Here's What You Need to Remember: Russia is also emphasizing a sea-air-land nuclear triad, yet with an arsenal that has been upgraded to a very large degree in recent years. Russian nuclear weapons maintenance and modernization, coupled with its more aggressive strategic approach to deterrence, has raised some alarm bells in the West.
Russian submarines have fired off nuclear-weapons-capable ballistic missiles out to ranges as far as 5,500 km in the Sea of Okhotsk, a development that increases the range and scope with which Russia can hold Japan and even the continental U.S. at risk of a nuclear attack.
“The Pacific Fleet’s strategic missile-carrying underwater cruiser Vladimir Monomakh made a salvo launch of four Bulava ballistic missiles from its submerged position at a distance of more than 5,500 kilometers from the Sea of Okhotsk,” the Russian Defense Ministry said, according to a report from the Russian News Agency TASS.
All the missile’s warheads successfully arrived at the designated area of the Chizha combat field, the TASS report said.
While there is nothing particularly surprising or unusual about these drills, however, it does again raise worries over Russia’s alleged “escalate to de-escalate” strategic nuclear posture, an possible approach that has raised concern in the United States.
For instance, some U.S. lawmakers and military weapons developers are of the view that Russia’s more aggressive nuclear posture has, to a large extent, provided the motivation for the Trump administration’s Nuclear Posture Review which, among other things, calls for the addition of several new nuclear weapons. Along these lines, the Pentagon has already made enormous progress with early development of a new low-yield submarine-launched nuclear weapon. The new U.S. weapon, which involves a modification to the existing Trident II D5 nuclear missile, brings new tactical options to strategic nuclear deterrence. This, former Secretary of Defense Jim Mattis told Congress several years ago, is exactly why the U.S. strategy has in recent years favored the addition of several new, low-yield nuclear weapons. The goal, Mattis explained at the time, was to bring Russia back to the negotiating table regarding nuclear weapons by, at least in part, adding several new tactical, lower-yield nuclear weapons to the arsenal.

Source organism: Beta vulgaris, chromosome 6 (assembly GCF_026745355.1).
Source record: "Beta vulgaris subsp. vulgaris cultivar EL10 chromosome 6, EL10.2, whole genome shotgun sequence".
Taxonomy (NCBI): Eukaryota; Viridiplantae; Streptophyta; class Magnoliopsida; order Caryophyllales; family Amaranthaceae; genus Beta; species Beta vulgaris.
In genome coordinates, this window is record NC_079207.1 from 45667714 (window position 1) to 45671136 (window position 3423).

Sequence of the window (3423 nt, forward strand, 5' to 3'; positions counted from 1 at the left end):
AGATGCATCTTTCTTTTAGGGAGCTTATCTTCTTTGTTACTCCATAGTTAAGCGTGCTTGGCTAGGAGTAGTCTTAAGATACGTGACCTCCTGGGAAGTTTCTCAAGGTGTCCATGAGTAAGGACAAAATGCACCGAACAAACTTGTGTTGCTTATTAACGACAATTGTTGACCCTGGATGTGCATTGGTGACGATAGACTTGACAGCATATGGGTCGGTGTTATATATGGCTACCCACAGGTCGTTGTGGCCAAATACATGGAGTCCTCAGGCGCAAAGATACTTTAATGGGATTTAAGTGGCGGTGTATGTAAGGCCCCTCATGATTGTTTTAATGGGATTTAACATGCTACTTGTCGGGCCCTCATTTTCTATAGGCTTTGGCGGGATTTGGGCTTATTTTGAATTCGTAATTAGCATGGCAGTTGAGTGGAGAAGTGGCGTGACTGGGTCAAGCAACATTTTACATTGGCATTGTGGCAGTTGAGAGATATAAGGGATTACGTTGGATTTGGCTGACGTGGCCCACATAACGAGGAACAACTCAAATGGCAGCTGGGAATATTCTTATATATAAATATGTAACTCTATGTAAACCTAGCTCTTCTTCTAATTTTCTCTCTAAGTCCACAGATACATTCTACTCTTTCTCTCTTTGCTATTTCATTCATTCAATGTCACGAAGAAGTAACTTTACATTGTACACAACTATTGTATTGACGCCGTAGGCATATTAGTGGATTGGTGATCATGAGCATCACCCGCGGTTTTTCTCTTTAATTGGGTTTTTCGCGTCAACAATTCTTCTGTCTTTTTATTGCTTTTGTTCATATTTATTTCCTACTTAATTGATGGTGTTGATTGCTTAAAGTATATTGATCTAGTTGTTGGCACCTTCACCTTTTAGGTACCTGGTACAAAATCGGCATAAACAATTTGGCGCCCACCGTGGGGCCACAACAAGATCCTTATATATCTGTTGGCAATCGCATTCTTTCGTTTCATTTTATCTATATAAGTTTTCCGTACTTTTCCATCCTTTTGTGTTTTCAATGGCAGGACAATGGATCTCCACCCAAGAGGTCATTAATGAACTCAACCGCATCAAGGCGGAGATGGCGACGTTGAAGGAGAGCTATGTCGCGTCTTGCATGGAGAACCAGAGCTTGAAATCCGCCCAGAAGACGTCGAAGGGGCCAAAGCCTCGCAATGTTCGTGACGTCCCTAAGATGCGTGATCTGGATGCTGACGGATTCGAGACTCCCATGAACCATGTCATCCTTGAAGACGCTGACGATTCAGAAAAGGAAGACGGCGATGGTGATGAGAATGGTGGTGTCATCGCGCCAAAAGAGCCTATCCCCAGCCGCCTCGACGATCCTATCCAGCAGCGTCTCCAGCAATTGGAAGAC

This Russian test firing in the Sea of Okhotsk is clearly within striking range of Japan and, should the submarines travel slightly to the East, Hawaii could be at risk. The development, while somewhat routine in that it aligns with Russia’s steady posture, does add to the Pentagon’s urgency to build its first several new Columbia-class ballistic missile submarines. It is also why the Navy has for many years now been extending the viability of its fleet of Ohio-class submarines which are already operating years beyond their expected service life.
In a manner somewhat analogous to the United States, Russia is also emphasizing a sea-air-land nuclear triad, yet with an arsenal that has been upgraded to a very large degree in recent years. Russian nuclear weapons maintenance and modernization, coupled with its more aggressive strategic approach to deterrence, has raised some alarm bells in the West that Russia maybe thinks there could, in theory, be a place for some kind of tactical, or limited nuclear weapons attacks.
The missile firings were part of a broader Russian combat preparation drill involving the entire triad, including submarine and land-based launchers as well as weapons firings from Tu-160 and Tu-95MS bombers.
Kris Osborn is the defense editor for the National Interest. Osborn previously served at the Pentagon as a Highly Qualified Expert with the Office of the Assistant Secretary of the Army—Acquisition, Logistics & Technology. Osborn has also worked as an anchor and on-air military specialist at national TV networks. He has appeared as a guest military expert on Fox News, MSNBC, The Military Channel, and The History Channel. He also has a Masters Degree in Comparative Literature from Columbia University. This article first appeared last year.